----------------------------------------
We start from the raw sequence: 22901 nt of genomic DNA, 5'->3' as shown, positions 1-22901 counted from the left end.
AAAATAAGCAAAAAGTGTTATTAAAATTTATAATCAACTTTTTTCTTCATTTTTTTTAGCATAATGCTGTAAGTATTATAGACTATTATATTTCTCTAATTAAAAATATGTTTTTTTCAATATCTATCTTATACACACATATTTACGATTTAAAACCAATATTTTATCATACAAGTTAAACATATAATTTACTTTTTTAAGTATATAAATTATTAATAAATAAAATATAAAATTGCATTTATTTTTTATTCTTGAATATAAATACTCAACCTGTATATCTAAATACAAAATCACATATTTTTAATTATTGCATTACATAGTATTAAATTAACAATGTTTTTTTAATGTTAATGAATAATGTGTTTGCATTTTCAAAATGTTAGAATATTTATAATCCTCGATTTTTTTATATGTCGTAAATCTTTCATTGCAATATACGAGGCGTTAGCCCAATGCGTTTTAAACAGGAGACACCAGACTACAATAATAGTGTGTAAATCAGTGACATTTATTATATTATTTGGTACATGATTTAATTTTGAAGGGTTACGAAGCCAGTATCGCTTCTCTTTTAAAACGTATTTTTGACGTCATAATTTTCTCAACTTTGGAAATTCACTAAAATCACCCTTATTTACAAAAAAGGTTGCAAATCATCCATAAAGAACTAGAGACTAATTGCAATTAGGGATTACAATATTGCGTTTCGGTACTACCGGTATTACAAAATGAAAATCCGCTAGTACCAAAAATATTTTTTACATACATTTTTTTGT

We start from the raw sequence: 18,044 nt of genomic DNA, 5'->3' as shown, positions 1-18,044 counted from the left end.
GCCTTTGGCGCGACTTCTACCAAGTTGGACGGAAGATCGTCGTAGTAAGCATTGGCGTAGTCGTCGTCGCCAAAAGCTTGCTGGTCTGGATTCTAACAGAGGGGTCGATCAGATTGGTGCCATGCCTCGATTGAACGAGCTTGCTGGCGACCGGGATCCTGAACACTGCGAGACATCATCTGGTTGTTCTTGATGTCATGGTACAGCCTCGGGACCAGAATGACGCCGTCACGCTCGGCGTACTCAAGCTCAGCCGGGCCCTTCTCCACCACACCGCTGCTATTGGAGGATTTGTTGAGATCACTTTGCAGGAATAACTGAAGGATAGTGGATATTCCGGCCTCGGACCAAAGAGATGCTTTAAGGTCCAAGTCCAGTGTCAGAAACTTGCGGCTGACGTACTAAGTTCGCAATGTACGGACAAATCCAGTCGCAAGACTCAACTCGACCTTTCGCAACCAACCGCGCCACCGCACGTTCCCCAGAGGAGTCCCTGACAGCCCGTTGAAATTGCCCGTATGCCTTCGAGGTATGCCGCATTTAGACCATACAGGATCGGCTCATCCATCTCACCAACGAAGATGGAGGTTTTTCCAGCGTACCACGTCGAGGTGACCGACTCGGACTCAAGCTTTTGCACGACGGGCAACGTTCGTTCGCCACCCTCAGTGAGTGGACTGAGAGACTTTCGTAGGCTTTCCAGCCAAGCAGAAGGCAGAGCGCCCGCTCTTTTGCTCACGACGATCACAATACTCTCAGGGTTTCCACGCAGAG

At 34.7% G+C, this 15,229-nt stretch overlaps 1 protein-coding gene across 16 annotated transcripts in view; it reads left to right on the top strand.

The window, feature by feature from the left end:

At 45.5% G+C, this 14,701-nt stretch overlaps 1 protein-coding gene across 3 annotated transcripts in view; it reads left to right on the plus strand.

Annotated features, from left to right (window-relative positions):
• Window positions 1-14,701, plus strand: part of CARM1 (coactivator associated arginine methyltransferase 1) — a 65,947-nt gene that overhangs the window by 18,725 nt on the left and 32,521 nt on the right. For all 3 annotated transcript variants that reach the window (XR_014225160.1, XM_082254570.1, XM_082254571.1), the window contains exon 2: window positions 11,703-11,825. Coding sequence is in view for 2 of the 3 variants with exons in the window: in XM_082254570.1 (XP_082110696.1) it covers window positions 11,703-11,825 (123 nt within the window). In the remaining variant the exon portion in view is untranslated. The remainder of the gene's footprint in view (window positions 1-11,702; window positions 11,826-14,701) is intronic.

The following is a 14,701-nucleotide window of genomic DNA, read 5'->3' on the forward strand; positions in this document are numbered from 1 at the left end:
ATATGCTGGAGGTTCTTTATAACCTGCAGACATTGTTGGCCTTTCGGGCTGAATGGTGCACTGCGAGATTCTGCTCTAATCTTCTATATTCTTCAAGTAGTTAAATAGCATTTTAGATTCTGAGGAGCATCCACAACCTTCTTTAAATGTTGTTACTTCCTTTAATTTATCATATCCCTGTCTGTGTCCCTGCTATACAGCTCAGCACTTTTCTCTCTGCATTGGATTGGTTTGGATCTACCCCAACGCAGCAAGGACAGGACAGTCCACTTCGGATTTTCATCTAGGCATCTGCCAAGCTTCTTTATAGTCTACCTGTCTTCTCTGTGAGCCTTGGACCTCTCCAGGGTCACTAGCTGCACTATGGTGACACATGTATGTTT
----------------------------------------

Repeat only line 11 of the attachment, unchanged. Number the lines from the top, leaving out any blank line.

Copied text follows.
ATATGCTGGAGGTTCTTTATAACCTGCAGACATTGTTGGCCTTTCGGGCTGAATGGTGCACTGCGAGATTCTGCTCTAATCTTCTATATTCTTCAAGTAGTTAAATAGCATTTTAGATTCTGAGGAGCATCCACAACCTTCTTTAAATGTTGTTACTTCCTTTAATTTATCATATCCCTGTCTGTGTCCCTGCTATACAGCTCAGCACTTTTCTCTCTGCATTGGATTGGTTTGGATCTACCCCAACGCAGCAAGGACAGGACAGTCCACTTCGGATTTTCATCTAGGCATCTGCCAAGCTTCTTTATAGTCTACCTGTCTTCTCTGTGAGCCTTGGACCTCTCCAGGGTCACTAGCTGCACTATGGTGACACATGTATGTTT